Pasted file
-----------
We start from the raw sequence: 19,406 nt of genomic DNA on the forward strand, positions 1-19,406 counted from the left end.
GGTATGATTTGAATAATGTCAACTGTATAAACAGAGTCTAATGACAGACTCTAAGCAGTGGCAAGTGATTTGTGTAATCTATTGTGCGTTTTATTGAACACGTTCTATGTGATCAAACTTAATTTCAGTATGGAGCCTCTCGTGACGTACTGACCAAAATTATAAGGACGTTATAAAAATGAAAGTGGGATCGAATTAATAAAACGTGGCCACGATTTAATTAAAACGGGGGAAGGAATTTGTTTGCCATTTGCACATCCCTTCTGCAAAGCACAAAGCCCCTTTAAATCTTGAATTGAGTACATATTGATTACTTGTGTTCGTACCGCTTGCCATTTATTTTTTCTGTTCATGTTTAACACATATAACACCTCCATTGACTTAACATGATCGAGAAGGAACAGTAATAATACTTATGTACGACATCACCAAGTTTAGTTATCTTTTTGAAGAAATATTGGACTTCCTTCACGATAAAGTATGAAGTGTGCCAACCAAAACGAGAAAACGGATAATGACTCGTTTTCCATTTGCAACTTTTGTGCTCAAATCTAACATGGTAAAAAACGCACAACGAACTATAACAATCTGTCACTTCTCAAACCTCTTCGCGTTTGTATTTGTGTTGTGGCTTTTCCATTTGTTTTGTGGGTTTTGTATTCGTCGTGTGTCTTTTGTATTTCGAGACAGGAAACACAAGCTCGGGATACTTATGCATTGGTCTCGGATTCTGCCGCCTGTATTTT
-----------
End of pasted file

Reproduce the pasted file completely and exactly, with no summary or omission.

We start from the raw sequence: 19,406 nt of genomic DNA on the forward strand, positions 1-19,406 counted from the left end.
GGTATGATTTGAATAATGTCAACTGTATAAACAGAGTCTAATGACAGACTCTAAGCAGTGGCAAGTGATTTGTGTAATCTATTGTGCGTTTTATTGAACACGTTCTATGTGATCAAACTTAATTTCAGTATGGAGCCTCTCGTGACGTACTGACCAAAATTATAAGGACGTTATAAAAATGAAAGTGGGATCGAATTAATAAAACGTGGCCACGATTTAATTAAAACGGGGGAAGGAATTTGTTTGCCATTTGCACATCCCTTCTGCAAAGCACAAAGCCCCTTTAAATCTTGAATTGAGTACATATTGATTACTTGTGTTCGTACCGCTTGCCATTTATTTTTTCTGTTCATGTTTAACACATATAACACCTCCATTGACTTAACATGATCGAGAAGGAACAGTAATAATACTTATGTACGACATCACCAAGTTTAGTTATCTTTTTGAAGAAATATTGGACTTCCTTCACGATAAAGTATGAAGTGTGCCAACCAAAACGAGAAAACGGATAATGACTCGTTTTCCATTTGCAACTTTTGTGCTCAAATCTAACATGGTAAAAAACGCACAACGAACTATAACAATCTGTCACTTCTCAAACCTCTTCGCGTTTGTATTTGTGTTGTGGCTTTTCCATTTGTTTTGTGGGTTTTGTATTCGTCGTGTGTCTTTTGTATTTCGAGACAGGAAACACAAGCTCGGGATACTTATGCATTGGTCTCGGATTCTGCCGCCTGTATTTT